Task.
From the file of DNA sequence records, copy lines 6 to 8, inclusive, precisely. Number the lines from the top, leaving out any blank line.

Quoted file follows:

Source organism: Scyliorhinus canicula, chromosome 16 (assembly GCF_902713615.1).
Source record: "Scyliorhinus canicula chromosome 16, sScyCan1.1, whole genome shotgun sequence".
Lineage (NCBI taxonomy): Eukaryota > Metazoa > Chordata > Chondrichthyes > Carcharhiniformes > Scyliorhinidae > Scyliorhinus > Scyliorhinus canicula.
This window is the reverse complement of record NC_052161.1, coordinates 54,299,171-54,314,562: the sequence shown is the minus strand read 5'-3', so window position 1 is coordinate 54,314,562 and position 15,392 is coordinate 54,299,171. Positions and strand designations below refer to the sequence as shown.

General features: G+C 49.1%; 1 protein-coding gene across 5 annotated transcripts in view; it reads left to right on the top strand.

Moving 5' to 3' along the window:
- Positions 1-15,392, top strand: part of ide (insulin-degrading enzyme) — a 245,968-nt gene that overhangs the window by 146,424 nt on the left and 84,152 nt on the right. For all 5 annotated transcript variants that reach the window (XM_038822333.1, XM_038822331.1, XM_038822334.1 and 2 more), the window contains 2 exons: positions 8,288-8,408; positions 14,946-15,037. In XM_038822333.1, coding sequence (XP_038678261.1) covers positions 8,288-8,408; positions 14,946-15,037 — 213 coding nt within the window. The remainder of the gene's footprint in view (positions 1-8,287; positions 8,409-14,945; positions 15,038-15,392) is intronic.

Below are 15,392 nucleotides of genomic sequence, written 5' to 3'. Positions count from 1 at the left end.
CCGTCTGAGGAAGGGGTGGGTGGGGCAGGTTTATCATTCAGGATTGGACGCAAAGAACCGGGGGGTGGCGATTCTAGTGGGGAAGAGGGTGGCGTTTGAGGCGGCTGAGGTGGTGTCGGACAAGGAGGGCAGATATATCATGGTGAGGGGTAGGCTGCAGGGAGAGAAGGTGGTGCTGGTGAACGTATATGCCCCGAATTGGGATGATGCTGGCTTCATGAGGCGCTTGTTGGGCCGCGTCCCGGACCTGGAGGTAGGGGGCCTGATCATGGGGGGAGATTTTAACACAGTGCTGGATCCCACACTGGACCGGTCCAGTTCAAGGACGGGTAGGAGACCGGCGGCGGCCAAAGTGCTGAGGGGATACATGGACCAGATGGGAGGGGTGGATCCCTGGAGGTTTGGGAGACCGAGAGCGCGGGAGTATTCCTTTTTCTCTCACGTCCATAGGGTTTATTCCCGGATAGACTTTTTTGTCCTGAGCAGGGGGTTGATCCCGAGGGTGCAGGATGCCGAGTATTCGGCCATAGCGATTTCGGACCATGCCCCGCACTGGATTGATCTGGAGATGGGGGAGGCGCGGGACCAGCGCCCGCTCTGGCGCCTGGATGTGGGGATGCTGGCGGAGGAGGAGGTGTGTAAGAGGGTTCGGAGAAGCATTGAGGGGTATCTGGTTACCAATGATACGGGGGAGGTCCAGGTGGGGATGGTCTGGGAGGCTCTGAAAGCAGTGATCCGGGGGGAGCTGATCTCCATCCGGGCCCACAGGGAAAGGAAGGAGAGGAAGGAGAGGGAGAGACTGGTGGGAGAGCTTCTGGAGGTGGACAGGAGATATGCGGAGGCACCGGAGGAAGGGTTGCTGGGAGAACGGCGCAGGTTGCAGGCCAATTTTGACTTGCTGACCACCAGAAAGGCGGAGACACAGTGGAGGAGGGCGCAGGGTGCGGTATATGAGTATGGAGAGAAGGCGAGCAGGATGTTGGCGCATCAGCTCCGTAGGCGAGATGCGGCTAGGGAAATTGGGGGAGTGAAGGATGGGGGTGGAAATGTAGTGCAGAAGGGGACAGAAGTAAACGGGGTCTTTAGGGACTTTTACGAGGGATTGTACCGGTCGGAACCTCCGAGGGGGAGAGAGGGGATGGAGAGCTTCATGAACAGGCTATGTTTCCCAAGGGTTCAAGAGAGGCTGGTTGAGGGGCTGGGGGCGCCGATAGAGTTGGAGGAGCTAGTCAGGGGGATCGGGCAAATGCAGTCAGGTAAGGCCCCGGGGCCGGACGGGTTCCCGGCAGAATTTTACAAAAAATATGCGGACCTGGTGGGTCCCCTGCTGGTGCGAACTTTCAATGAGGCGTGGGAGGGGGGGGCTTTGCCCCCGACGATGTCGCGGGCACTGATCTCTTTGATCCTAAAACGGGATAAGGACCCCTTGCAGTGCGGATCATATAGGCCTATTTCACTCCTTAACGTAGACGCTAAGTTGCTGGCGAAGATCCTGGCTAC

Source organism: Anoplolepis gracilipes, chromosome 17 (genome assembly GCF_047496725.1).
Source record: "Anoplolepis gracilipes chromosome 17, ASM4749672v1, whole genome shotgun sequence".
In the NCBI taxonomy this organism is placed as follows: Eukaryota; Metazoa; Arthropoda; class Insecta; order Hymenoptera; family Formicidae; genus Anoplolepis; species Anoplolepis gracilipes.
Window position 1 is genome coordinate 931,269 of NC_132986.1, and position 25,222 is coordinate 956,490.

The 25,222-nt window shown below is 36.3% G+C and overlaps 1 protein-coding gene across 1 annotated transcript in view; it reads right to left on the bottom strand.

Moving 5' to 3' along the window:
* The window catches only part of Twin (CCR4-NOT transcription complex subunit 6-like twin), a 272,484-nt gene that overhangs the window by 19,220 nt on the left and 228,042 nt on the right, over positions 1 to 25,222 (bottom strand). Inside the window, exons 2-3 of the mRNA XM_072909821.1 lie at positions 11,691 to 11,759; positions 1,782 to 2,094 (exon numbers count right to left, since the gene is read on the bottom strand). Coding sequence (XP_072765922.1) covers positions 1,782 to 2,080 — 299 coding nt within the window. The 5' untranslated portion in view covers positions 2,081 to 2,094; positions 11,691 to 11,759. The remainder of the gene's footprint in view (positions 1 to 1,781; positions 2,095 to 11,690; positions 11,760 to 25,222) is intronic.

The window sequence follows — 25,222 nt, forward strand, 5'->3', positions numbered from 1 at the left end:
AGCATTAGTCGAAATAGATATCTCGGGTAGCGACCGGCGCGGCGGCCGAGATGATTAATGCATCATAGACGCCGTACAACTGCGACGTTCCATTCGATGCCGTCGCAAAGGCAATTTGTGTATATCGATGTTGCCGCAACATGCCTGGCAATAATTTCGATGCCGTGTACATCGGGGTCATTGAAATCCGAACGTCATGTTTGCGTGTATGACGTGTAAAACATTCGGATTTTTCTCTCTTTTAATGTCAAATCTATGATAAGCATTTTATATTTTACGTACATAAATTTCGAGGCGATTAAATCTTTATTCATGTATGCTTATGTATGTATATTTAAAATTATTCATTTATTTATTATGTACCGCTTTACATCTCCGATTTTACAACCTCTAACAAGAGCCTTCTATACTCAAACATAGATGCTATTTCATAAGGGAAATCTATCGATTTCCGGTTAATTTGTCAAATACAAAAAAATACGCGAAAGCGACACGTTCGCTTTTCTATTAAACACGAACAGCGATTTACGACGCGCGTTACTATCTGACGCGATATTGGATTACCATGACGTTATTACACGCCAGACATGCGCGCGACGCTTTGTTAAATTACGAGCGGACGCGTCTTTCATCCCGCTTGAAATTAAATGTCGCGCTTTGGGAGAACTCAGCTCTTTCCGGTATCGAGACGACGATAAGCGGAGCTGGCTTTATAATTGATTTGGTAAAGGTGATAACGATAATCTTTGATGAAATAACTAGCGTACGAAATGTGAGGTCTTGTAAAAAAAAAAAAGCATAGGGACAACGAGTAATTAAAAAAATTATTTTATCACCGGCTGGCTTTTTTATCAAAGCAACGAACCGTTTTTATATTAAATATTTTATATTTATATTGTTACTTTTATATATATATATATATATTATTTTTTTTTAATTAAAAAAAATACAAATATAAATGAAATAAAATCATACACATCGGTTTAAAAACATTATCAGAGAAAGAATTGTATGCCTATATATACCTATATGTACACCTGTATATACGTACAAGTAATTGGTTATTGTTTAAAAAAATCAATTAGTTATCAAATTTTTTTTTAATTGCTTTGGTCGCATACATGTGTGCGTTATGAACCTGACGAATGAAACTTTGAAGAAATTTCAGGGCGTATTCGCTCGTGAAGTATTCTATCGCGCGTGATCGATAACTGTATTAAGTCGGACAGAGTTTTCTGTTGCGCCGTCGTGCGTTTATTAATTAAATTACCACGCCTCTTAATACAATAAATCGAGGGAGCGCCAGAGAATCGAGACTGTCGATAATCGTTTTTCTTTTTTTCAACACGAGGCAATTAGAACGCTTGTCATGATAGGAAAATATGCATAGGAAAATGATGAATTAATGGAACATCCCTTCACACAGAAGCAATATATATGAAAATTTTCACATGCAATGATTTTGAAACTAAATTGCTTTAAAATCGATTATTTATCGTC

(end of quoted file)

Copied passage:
Moving 5' to 3' along the window:
- Positions 1-15,392, top strand: part of ide (insulin-degrading enzyme) — a 245,968-nt gene that overhangs the window by 146,424 nt on the left and 84,152 nt on the right. For all 5 annotated transcript variants that reach the window (XM_038822333.1, XM_038822331.1, XM_038822334.1 and 2 more), the window contains 2 exons: positions 8,288-8,408; positions 14,946-15,037. In XM_038822333.1, coding sequence (XP_038678261.1) covers positions 8,288-8,408; positions 14,946-15,037 — 213 coding nt within the window. The remainder of the gene's footprint in view (positions 1-8,287; positions 8,409-14,945; positions 15,038-15,392) is intronic.

Below are 15,392 nucleotides of genomic sequence, written 5' to 3'. Positions count from 1 at the left end.